After a comprehensive history and physical exam, testing is mandatory. This is because one cannot simply guess about hormone status, and which hormone imbalance is causing which particular symptom. The basic principle for hormone testing is as follows:

  1. Water-soluble hormones (25-OH Vitamin D and thyroid hormone) are well measured in blood since they are freely circulating in blood
  2. Lipid-soluble hormones (that derive from cholesterol) are well measured in urine and/or saliva since binding proteins carry them in blood, and so blood levels aren’t accurate. More recent assays for unbound levels of steroid hormones may make up for this discrepancy. However plentiful evidence indicates that saliva testing is accurate, specific, and sensitive, and conveys more accurate information about HPA axis physiology than does blood testing (Clinical Endocrinology Volume 63, Issue 3, pages 336–341, September 2005)


Treatment for hormone imbalances firstly emphasizes lifestyle. Generally, I begin by advocating a micronutrient-dense no-glycemic diet that lacks gluten and dairy, tailored to the palate of the patient, and I have my nutritionist work closely with the patient to address meal plans. Weight loss programs are useful as well because close supervision makes it easier for people to achieve their goals. I use the Ideal Protein program or Transitions Lifestyle System, both of which are predicated on the same principles of no-glycemic food intake.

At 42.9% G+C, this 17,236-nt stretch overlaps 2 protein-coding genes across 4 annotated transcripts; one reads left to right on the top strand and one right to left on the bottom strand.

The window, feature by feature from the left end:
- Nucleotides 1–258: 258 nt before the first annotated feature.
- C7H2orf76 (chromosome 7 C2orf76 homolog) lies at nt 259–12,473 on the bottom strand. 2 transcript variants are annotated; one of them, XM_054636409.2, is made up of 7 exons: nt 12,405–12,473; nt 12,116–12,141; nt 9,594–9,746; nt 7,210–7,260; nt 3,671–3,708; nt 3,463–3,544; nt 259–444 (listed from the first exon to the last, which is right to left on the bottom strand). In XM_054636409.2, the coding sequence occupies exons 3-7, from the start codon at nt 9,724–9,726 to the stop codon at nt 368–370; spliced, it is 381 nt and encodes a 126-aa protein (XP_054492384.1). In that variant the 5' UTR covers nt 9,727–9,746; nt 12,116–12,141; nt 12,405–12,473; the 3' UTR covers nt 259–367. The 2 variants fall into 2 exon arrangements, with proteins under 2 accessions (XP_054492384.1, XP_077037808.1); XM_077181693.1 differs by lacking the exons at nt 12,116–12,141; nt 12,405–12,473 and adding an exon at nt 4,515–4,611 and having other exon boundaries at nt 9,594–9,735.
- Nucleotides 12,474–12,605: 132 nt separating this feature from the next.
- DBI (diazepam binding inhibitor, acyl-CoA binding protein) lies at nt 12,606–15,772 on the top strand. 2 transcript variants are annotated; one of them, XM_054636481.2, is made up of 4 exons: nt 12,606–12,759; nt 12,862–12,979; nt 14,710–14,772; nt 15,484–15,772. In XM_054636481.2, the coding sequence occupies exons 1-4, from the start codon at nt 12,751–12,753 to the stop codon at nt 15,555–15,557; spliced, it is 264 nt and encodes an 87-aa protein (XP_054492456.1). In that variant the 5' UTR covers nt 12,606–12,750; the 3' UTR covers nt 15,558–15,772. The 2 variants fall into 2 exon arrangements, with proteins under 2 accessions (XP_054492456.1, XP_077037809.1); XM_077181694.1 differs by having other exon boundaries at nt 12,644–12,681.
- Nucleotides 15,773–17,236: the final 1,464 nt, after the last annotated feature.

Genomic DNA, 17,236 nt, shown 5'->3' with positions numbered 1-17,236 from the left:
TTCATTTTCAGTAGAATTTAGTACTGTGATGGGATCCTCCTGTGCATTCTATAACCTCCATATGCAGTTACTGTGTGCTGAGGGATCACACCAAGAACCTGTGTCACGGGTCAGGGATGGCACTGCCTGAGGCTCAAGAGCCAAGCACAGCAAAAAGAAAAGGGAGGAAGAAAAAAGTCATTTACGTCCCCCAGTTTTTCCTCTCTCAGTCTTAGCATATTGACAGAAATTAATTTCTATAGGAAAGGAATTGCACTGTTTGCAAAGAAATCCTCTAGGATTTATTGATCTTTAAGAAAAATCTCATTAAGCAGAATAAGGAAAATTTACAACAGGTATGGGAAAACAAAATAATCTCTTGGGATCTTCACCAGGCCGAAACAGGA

Next, I make use of an exercise therapy (ET) program that is based on the principle of interval training. My ET program can be billed through physical therapy, and is very effective and enjoyable for patients at CCIM; they don’t have to join a gym and they can feel protected knowing that medical professionals are monitoring their exercise.

Next I make use of bioidentical hormones compounded by my pharmacist. In Maryland, I work closely with Brian Trentler, chief pharmacist and compounder at Hunt Valley Pharmacy, in Hunt Valley, MD, which is just north of Baltimore. He has 20+ years working with compounded formulations and simply put, my patients love him since he is prompt, is willing to ship formulations to peoples’ home, and is a great teacher.

In addition to bioidentical hormones, I make use of proprietary blends containing glandulars, nutraceuticals, and micronutrients, depending on the clinical situation. For example, B vitamins, melatonin, magnesium, and adrenal adaptogens are useful to treat adrenal disease. Selenium, iron, and iodine are useful to treat hypothyroidism with a low free T3. Pygeum and zinc are useful to treat prostate disease, etc.